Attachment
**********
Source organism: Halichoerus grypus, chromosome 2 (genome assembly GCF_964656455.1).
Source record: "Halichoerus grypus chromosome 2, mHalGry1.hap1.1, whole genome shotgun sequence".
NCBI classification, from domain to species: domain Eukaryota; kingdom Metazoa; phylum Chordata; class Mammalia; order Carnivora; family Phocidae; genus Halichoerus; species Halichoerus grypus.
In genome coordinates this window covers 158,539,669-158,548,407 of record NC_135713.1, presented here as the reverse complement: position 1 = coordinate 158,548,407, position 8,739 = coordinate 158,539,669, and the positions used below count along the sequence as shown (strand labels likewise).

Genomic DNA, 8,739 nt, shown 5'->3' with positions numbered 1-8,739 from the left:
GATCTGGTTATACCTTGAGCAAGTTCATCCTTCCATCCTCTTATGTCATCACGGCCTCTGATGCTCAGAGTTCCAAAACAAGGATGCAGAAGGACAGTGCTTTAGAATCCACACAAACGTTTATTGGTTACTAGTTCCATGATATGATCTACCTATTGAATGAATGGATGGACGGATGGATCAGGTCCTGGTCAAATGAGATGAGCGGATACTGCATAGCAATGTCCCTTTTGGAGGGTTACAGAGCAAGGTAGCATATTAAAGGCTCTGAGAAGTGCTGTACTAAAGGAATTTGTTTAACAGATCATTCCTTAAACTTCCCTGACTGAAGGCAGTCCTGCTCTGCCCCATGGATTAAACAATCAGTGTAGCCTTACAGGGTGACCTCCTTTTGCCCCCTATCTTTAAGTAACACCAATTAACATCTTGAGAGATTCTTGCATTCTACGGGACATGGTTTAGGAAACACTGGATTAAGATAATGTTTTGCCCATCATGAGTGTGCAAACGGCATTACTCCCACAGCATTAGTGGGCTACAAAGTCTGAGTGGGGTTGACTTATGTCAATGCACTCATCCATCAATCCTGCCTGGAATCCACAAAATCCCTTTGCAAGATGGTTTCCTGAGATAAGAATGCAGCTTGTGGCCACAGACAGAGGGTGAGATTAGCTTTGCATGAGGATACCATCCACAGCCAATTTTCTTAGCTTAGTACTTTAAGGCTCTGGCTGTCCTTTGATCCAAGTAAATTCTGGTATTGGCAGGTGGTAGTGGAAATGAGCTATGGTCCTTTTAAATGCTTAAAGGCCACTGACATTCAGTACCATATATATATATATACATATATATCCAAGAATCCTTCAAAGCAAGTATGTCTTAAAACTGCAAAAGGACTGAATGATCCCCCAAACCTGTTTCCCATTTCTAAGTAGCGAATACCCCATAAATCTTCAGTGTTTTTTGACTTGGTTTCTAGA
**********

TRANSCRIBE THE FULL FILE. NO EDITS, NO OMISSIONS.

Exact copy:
Source organism: Halichoerus grypus, chromosome 2 (genome assembly GCF_964656455.1).
Source record: "Halichoerus grypus chromosome 2, mHalGry1.hap1.1, whole genome shotgun sequence".
NCBI classification, from domain to species: domain Eukaryota; kingdom Metazoa; phylum Chordata; class Mammalia; order Carnivora; family Phocidae; genus Halichoerus; species Halichoerus grypus.
In genome coordinates this window covers 158,539,669-158,548,407 of record NC_135713.1, presented here as the reverse complement: position 1 = coordinate 158,548,407, position 8,739 = coordinate 158,539,669, and the positions used below count along the sequence as shown (strand labels likewise).

Genomic DNA, 8,739 nt, shown 5'->3' with positions numbered 1-8,739 from the left:
GATCTGGTTATACCTTGAGCAAGTTCATCCTTCCATCCTCTTATGTCATCACGGCCTCTGATGCTCAGAGTTCCAAAACAAGGATGCAGAAGGACAGTGCTTTAGAATCCACACAAACGTTTATTGGTTACTAGTTCCATGATATGATCTACCTATTGAATGAATGGATGGACGGATGGATCAGGTCCTGGTCAAATGAGATGAGCGGATACTGCATAGCAATGTCCCTTTTGGAGGGTTACAGAGCAAGGTAGCATATTAAAGGCTCTGAGAAGTGCTGTACTAAAGGAATTTGTTTAACAGATCATTCCTTAAACTTCCCTGACTGAAGGCAGTCCTGCTCTGCCCCATGGATTAAACAATCAGTGTAGCCTTACAGGGTGACCTCCTTTTGCCCCCTATCTTTAAGTAACACCAATTAACATCTTGAGAGATTCTTGCATTCTACGGGACATGGTTTAGGAAACACTGGATTAAGATAATGTTTTGCCCATCATGAGTGTGCAAACGGCATTACTCCCACAGCATTAGTGGGCTACAAAGTCTGAGTGGGGTTGACTTATGTCAATGCACTCATCCATCAATCCTGCCTGGAATCCACAAAATCCCTTTGCAAGATGGTTTCCTGAGATAAGAATGCAGCTTGTGGCCACAGACAGAGGGTGAGATTAGCTTTGCATGAGGATACCATCCACAGCCAATTTTCTTAGCTTAGTACTTTAAGGCTCTGGCTGTCCTTTGATCCAAGTAAATTCTGGTATTGGCAGGTGGTAGTGGAAATGAGCTATGGTCCTTTTAAATGCTTAAAGGCCACTGACATTCAGTACCATATATATATATATACATATATATCCAAGAATCCTTCAAAGCAAGTATGTCTTAAAACTGCAAAAGGACTGAATGATCCCCCAAACCTGTTTCCCATTTCTAAGTAGCGAATACCCCATAAATCTTCAGTGTTTTTTGACTTGGTTTCTAGA